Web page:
• them look fat because it was followed by a very thin waist, but that dome was
  • usually lower. And the reason why it was domed is that there's greater chance
  • for a weapon, when it strikes, to deflect off a rounded smooth surface, than if it
  • was just flat there. But this doming on the chest and the dome does raise up.
  • There is a bit more of an emphasis, usually on low, but it is also domed and
  • there's space between the actual breastplate itself and your
  • chest. There's enough room in there for a woman's bust to fit in quite easily, and
  • so it doesn't actually need to be made different to accommodate for female
  • anatomy as opposed to male anatomy. Also, on average, women tend to have more
  • rounded hips and the pelvis area than men, but that's the same thing with armor.
  • If you have a look at the armor where the fold comes out from where the
  • breastplate matches, it's actually got room between the edge of the fold and
  • your hips. This is actually put in the armor so you can maneuver it around and
  • actually bend around your waist, so there needs to be room in between which
  • actually accommodates for anyone with larger hips than the average man. So the
  • reasons being the fact that armor actually is made to be able to accommodate
  • for the female form, and the fact that so few females actually wore armor - we do
  • not see historical armor that's made specifically to emphasize and also
  • present the female form as opposed to the male form. But... A but here. If
  • there was a situation in history where a large majority of females actually ended up
  • fighting to the point where their armor was starting to be made specifically for
  • them, I feel there is easily precedent in history to point out that
  • armor was made to emphasize physical appearance. And in our historical case it
  • was physical male appearance, but that's a precedent in my mind, and so if armor was
  • being made for women and cultures were different historically, I actually feel
  • armor would have been made to emphasize female appearance for females wearing it.
  • It would still be fully practical and functional but it would be made with
  • very specific intent. And what would be some of the differences? Well, I think the
  • bulge that you generally see on the armor instead of being a bit lower would
  • be a bit higher to emphasize the bust.
  • Maybe that wasp-thin waist probably would still be kept the same. The hips
  • would probably be kept the same. Really the only difference that I think you'd be able
  • to point out very specifically is the emphasis on the chest area. Most of the
  • other armor segments don't need to be changed at all. With our modern
  • sensibilities we don't really associate a wasp thin waist with something that we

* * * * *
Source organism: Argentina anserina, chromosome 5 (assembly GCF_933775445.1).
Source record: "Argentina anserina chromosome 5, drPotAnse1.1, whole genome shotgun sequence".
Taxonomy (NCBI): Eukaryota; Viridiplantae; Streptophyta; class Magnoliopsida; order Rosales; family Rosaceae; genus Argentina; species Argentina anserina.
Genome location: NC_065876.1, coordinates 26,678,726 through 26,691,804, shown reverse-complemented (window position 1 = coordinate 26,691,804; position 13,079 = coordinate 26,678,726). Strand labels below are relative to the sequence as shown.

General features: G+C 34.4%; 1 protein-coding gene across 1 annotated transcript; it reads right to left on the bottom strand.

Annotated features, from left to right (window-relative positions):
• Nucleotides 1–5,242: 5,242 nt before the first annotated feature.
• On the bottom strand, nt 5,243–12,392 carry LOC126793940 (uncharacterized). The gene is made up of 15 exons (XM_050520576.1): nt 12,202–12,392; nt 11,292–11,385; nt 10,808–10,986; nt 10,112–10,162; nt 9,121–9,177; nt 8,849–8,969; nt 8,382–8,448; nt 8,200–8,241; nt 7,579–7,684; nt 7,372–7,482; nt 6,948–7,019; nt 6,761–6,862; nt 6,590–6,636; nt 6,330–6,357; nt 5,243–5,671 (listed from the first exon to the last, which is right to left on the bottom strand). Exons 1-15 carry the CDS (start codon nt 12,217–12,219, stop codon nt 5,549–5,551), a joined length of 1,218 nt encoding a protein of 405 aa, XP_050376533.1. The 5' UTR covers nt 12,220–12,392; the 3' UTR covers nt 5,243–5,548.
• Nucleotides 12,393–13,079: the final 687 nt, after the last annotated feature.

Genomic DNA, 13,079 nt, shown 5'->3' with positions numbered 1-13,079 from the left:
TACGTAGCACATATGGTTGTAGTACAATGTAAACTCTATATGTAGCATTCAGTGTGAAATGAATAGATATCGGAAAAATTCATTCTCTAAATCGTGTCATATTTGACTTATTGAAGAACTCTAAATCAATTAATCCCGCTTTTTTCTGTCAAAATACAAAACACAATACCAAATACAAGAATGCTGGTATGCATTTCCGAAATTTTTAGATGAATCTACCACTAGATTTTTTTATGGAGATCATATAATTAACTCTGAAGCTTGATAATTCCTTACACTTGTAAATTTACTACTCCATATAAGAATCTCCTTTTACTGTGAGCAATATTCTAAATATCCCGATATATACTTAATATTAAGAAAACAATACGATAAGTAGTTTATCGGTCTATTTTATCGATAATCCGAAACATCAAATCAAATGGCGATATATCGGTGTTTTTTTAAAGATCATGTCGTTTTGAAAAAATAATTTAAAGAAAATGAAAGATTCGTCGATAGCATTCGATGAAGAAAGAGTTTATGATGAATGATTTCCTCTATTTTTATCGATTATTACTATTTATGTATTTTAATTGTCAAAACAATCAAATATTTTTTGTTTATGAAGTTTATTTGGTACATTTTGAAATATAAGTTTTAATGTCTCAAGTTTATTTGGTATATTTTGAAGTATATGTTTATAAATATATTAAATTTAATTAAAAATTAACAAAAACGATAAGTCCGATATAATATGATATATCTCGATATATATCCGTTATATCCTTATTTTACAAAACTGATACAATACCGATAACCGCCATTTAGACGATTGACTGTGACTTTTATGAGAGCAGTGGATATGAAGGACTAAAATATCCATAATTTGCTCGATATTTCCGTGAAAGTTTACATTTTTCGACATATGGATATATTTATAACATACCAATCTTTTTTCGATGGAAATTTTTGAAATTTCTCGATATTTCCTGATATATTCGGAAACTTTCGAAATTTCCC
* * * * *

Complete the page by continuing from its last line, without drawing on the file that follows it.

• see as a manly physical shape, and the funny thing is we actually more
  • associate that with female appearance - having a really thin waist,
  • but that's already there in medieval historical armor. But if we wanted to
  • take that to a fantasy setting where we only wanted to impose a modern aesthetic
  • to the appearance and design of the armor, we wouldn't actually see such
  • wasp thin waist like we see in medieval armor; we would actually see a bit
  • broader, certainly larger - basically what we see in medieval fantasy artwork.
  • And the realistic female armor designs are perfectly fine in my opinion - talking
  • about fantasy specifically. If you're setting your world in a
  • medieval setting, you need to understand: custom-made female armor that emphasizes
  • a female form - to my understanding, I haven't seen any examples of this, didn't
  • exist historically at all. But in fantasy - all power to you: there's precedent,
  • there's logic to it, and it also looks really cool! So awesome! So there we go.
  • This has been a detailed look, looking at female armor, comparing the historical
  • precedent, and also what we can do in fantasy. So thank you very much for
  • watching, I hope you have enjoyed, and if you're wanting to hear more of my
  • thoughts on specifically female armor, for instance can bikini armor, be
  • realistic in fantasy and stuch (stuff+such=stuch), do go check out that video. I hope to see you
  • there, and until that time, farewell.

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Try Campfire free for up to 20 days over at https://www.campfiretechnology.com/ get 15% off using the code SHADJAN until February 1st.
Was Historical medieval female armor at all similar to how it is often depicted in fantasy art?

Knyght Errant video on the medieval aesthetic: /watch?v=M47pqSmkK1Q

Can barbarian and female bikini armor be realistic: /watch?v=7Iw_RD_h6bc